What Western culture once considered moral failings, it increasingly sees as natural phenomena—meaning having a physical basis. Primarily that’s been achieved by moving, metaphorically, from church to hospital, by the medicalization of everything from madness to addiction, now viewed by most experts as a disease. The label comes with massive benefits for addiction treatment, Lewis allows, particularly in stripping away stigma. It inspires forbearance, even hope among addicts and their families: a disease carries no blame but does have a cause and, perhaps, a cure.
Problem is, argues Lewis—a 64-year-old neuroscientist who was addicted to opiates throughout his twenties—the disease model is wrong. Yes, it is possible to see actual changes in the brains of people addicted to everything from heroin to gambling—a red flag in itself for Lewis, who asks why such radically different causes would lead to the same disease. But the physical changes are caused by the behaviour and do not explain why the behaviour began.
Lewis, whose previous book, Memoirs of an Addicted Brain, told of his own drug experiences, mixes new research and other addicts’ stories in this one. They range from a businessman originally drawn to meth by the sheer amount of work he could get done while awake for days on end, to a man who began drinking to hide his social anxiety, before advancing to 20-hour binges. Their experiences, especially the way they eventually climbed out of their addictions, buttress his case that the brain changes in question are the result of “an exaggerated learning phenomenon.” All deeply ingrained learning—and it doesn’t come more ingrained than via addiction’s continuously reinforced, dopamine-fuelled, hit-and-reward cycle—leaves its mark in our plastic brains. The result puts addicts in a permanent state of “now,” unable to imagine other rewards, other pathways to a worthwhile life.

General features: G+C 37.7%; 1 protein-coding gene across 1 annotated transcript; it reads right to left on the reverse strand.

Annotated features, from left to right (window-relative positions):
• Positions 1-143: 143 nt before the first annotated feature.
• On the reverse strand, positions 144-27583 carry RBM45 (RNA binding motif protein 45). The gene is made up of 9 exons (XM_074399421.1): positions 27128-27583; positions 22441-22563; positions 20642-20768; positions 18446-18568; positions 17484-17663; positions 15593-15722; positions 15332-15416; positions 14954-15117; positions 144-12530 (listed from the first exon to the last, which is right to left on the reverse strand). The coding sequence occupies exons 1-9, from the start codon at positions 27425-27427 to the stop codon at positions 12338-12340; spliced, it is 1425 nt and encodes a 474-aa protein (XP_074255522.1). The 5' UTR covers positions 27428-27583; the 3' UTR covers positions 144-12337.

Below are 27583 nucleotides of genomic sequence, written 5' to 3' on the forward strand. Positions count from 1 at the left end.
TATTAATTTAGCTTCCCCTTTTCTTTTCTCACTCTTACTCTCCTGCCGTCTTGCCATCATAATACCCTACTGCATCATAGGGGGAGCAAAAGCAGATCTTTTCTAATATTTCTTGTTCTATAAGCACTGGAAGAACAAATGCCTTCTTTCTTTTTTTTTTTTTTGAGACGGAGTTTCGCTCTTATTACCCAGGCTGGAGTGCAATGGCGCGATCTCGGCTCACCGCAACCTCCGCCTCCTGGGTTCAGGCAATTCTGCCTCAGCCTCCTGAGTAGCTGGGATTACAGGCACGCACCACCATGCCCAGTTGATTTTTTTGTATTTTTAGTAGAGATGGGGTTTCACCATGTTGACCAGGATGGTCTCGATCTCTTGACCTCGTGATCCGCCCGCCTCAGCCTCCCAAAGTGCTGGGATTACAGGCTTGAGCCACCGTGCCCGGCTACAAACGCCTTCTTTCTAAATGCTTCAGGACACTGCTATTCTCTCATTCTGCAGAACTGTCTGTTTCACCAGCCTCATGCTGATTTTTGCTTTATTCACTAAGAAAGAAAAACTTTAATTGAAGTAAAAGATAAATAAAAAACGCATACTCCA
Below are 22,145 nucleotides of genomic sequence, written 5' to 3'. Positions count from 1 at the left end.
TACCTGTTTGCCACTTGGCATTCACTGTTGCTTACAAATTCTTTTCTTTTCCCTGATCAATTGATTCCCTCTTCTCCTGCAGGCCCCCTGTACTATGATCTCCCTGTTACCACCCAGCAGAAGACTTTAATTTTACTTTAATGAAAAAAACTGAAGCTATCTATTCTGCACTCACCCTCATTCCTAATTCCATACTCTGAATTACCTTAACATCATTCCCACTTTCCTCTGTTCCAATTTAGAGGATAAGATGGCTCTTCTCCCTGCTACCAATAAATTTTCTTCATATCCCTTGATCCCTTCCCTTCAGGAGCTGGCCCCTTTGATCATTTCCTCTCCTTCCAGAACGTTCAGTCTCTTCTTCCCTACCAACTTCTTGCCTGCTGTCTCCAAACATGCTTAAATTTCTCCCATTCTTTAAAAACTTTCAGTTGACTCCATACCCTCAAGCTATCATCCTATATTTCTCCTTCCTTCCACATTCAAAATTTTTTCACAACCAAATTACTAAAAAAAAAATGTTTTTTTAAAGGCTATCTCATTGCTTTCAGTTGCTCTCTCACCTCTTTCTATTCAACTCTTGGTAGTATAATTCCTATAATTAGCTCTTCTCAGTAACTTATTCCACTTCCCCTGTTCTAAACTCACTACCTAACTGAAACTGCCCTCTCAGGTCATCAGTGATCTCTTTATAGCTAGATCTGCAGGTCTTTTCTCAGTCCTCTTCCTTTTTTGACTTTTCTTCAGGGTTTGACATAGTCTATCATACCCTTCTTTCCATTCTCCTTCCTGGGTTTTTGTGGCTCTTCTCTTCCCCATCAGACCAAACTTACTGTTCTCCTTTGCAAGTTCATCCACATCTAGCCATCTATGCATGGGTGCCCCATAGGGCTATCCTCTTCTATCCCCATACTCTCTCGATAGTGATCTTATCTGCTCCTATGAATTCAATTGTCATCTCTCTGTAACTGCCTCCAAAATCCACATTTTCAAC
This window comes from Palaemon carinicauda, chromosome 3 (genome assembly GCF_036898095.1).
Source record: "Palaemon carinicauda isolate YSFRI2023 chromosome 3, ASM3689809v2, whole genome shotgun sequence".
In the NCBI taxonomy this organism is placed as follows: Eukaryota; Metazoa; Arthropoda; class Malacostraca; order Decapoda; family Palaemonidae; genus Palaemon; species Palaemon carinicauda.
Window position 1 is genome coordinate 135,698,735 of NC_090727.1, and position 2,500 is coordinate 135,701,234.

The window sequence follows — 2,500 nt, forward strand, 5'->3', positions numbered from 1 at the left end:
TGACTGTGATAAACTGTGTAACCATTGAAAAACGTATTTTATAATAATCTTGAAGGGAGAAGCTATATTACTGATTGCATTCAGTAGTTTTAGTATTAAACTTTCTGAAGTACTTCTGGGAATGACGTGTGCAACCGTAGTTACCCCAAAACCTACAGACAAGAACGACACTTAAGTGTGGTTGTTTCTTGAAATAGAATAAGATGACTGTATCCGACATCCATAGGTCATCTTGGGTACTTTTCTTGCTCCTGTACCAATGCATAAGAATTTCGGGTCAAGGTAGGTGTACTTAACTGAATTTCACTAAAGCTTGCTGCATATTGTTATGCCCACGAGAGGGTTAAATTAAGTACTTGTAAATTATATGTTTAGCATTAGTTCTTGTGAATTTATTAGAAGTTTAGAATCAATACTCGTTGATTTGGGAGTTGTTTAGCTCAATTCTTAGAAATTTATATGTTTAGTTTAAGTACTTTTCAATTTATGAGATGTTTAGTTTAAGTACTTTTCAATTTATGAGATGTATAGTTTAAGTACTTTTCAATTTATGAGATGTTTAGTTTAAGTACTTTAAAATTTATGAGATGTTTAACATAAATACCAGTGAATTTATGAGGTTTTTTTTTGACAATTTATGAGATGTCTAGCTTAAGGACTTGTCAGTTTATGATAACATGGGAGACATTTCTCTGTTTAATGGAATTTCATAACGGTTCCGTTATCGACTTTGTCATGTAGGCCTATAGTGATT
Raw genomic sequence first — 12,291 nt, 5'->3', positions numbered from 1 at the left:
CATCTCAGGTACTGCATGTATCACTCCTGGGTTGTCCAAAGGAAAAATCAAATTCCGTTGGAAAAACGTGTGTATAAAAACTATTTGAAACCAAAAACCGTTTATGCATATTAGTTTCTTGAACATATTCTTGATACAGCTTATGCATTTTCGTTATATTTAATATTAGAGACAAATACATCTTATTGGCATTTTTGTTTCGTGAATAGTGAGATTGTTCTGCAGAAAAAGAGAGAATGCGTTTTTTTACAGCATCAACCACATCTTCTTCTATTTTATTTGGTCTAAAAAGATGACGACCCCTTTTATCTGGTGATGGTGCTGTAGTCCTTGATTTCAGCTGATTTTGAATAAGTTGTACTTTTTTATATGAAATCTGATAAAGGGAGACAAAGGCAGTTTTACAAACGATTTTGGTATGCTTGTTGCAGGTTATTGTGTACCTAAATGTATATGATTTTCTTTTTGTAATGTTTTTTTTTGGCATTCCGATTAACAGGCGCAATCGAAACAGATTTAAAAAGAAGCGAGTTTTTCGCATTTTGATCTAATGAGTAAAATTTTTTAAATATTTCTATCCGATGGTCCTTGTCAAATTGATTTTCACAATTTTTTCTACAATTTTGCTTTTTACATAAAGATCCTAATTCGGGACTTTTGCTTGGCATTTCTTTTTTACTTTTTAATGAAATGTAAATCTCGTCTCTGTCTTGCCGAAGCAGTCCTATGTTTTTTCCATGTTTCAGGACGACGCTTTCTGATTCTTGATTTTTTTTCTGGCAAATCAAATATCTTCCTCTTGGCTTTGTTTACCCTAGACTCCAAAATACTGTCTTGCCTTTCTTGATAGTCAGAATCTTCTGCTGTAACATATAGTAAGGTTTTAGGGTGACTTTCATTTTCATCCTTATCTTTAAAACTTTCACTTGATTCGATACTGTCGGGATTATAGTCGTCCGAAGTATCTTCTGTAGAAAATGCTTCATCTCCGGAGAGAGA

The Biology of Desire offers plenty of neurological evidence to roil the scientific consensus around addiction, but for anyone not personally involved—as addict, relative or rehab specialist—it’s the cultural context that fascinates. The disease model builds, in a respectably scientific way, on the intuitive achievements of 12-step programs, which preach an addict’s helplessness before his demon (or disease). Hope can only be found in surrender to a “higher power,” whether God or someone in a lab coat.
But the AA model has been breaking down in tandem with belief in a power higher than ourselves. Lewis’s addicts believe that they would never have been able to shed their addictions if they had internalized their purported helplessness. Lewis is proposing a sweet spot in his concept of addiction: learned, very human, behaviour, vicious in its results, very hard to overcome, but ultimately, with the aid of therapy, capable of being unlearned—when the addict is ready, that is, in the same way thousands of heroin-addicted American soldiers in Vietnam returned to sobriety on their own once they made it safely back to the U.S. It all sounds strangely reminiscent of the famous prayer of the sex addict who became one of Western civilization’s greatest explorers of the human psyche, St. Augustine: “Lord, make me chaste. But not yet.”